(Image: Mitchell Squire/Private Media)

Scott Morrison is boxed into a corner on gender equality, and it will take a Houdini-like performance for him or his government to escape without serious damage.

Brittany Higgins and Chanel Contos, two strong and savvy young women, have managed to create a movement that just might — and certainly should — change the course of history.

The clue to that was in Monday’s marches. In Sydney and Brisbane and Canberra and elsewhere, people rallied against an inequality that has been ignored for too long, as well as a prime minister whose inaction is perpetuating it.

But it wasn’t just the number of protesters that signalled how this might play out at the ballot box; rather, it was the breadth of people who left their homes and offices and schools to make this protest count.

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Women and men. Students in full school uniform, accompanied by teachers and school principals. The very young and the very old. Professionals and tradies. Those with daughters, and those with sons. Mothers and fathers and brothers and sisters. Liberals, as well as those who have never voted for Scott Morrison’s side of politics.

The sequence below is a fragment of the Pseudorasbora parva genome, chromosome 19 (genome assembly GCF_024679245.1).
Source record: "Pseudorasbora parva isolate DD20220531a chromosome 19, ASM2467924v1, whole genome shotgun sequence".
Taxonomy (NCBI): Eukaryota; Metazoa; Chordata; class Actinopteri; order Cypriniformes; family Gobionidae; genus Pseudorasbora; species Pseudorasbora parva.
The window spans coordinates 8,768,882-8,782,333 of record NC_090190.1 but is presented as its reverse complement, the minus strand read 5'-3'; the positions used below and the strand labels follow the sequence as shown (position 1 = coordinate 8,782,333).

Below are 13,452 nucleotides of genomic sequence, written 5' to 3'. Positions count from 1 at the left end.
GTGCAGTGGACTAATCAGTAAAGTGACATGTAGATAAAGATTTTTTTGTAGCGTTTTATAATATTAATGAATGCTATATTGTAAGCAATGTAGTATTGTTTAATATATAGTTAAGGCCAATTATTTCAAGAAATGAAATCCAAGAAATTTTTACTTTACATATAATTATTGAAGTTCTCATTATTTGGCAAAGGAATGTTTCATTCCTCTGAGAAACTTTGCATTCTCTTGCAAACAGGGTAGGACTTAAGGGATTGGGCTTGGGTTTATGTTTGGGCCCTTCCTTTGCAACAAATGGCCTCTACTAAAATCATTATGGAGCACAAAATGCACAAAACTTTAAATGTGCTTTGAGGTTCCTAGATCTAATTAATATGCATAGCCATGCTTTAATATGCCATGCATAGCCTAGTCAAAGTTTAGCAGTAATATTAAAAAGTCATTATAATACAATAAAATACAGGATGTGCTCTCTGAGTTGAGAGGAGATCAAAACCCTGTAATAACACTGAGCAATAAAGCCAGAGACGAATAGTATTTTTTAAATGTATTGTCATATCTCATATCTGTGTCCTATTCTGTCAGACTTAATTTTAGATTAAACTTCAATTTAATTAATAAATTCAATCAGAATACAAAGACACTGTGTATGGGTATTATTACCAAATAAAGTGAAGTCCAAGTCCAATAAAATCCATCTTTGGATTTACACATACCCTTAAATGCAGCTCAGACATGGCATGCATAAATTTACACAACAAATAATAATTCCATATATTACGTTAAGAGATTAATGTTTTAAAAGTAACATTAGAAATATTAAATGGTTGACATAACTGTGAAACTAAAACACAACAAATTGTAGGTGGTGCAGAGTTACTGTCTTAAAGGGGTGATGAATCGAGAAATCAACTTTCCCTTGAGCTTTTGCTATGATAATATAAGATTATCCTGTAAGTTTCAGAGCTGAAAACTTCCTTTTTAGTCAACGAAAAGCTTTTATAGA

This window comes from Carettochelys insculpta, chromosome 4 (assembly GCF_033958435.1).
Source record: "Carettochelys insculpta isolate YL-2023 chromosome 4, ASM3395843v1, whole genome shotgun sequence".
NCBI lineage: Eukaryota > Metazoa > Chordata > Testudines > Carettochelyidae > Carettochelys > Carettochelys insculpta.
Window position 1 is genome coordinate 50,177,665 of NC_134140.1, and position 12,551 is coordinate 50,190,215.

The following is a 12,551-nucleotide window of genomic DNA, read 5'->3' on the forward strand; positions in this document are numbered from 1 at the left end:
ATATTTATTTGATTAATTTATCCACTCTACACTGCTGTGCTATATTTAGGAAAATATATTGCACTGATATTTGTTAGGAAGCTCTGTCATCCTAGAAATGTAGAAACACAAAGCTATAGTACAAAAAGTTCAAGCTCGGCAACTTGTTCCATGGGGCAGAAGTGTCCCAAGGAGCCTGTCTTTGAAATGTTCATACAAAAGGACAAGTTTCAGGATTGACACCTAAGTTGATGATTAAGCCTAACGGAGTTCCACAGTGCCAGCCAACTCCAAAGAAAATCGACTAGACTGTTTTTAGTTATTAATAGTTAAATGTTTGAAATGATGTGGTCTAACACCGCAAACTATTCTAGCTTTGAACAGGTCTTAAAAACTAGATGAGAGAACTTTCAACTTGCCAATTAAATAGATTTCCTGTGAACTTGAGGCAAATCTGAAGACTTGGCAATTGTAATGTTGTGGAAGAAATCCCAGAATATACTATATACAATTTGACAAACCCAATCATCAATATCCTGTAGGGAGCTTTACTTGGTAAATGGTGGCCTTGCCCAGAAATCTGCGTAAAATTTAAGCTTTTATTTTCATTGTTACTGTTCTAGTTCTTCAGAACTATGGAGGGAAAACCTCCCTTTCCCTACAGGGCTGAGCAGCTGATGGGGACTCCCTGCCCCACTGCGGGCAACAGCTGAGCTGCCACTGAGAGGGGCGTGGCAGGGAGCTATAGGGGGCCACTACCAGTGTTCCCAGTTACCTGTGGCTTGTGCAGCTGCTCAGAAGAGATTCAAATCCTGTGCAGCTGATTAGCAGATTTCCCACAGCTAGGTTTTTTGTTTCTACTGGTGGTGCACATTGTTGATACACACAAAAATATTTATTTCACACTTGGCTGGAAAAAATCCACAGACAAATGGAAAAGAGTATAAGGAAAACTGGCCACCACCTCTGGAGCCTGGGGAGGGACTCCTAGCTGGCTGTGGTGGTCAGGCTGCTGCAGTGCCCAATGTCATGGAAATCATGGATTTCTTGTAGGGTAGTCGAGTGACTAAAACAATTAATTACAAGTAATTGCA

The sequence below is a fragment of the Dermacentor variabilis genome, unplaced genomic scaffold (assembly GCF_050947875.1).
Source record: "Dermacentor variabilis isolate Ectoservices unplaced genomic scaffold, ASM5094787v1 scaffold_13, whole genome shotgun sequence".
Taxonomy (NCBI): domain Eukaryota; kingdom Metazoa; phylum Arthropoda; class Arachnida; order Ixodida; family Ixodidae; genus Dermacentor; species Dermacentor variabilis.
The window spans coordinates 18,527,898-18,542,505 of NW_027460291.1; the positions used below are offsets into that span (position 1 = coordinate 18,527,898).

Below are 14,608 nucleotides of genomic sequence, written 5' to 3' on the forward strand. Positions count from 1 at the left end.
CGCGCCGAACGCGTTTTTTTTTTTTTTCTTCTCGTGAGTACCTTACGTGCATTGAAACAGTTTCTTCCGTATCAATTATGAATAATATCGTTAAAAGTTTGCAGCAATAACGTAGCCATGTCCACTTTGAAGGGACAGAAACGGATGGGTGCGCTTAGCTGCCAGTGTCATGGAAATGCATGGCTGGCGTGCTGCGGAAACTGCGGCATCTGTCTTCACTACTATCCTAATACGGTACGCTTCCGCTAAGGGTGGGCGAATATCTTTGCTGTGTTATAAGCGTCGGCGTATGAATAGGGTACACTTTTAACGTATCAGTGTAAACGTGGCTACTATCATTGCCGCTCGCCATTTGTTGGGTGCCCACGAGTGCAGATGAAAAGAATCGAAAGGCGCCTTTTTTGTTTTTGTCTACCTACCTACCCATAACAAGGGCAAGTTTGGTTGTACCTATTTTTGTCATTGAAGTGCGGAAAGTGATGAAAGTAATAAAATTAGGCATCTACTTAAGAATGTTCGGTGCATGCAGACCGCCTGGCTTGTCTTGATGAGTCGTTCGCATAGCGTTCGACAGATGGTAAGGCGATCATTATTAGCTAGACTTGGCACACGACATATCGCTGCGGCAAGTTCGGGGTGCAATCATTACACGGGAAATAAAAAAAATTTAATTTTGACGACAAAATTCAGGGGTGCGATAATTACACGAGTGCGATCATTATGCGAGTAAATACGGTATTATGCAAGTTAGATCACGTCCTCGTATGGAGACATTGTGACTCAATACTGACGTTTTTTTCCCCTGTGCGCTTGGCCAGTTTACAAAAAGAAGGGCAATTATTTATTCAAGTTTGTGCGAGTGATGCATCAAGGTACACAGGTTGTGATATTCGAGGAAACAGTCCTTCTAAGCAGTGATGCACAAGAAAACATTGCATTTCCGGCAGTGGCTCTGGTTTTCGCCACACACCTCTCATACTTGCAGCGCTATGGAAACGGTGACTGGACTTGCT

This wasn’t children at a climate change rally he could send back to school. And that’s why the prime minister should be wary of the rapidly-moving comet headed in his direction.

The impact of what is now unfolding in schools and workplaces and on our streets is magnified by the fact that this is an issue that requires nuance and leadership and consultation and respect.

Scott Morrison just doesn’t have the skill set.

He hasn’t been helped by a ministry of men and women whose actions and comments also seem to show a disconnect between those in power and those feeling powerless.

“Not far from here, such marches, even now, are being met with bullets, but not here in this country. This is a triumph of democracy when we see these things take place.”

That was the prime minister’s actual response to the hurt and anger of tens of thousands of Australians who braved sun and wind and rain to be heard.

Yesterday he was quick to claim that he had been “egregiously misrepresented’’, but that’s how it was read — and shows up how this issue has exposed his weakness as a leader.

Scott Morrison could act here. He could act like a prime minister.

He could find a new attorney-general. And he should. But he won’t.

He could find a new defence minister. And he should. But he won’t.

He could apologise to Brittany Higgins and Chanel Contos and the thousands of other young women who have been raped or sexually abused. And he should. But he won’t.

He could lead the charge against the victim-shaming that is being allowed to run as an unsavoury undercurrent in this debate. And he should. But he won’t.

He doesn’t know how to sack a non-performing minister.

He doesn’t know how to say “I’m sorry”.

And he doesn’t have the ability — despite his alleged expertise in marketing — to shut down the ignorant attacks on young women brave enough to put their hand up.

The everyman with cap routine won’t work this time. Indeed, it will cost him dearly.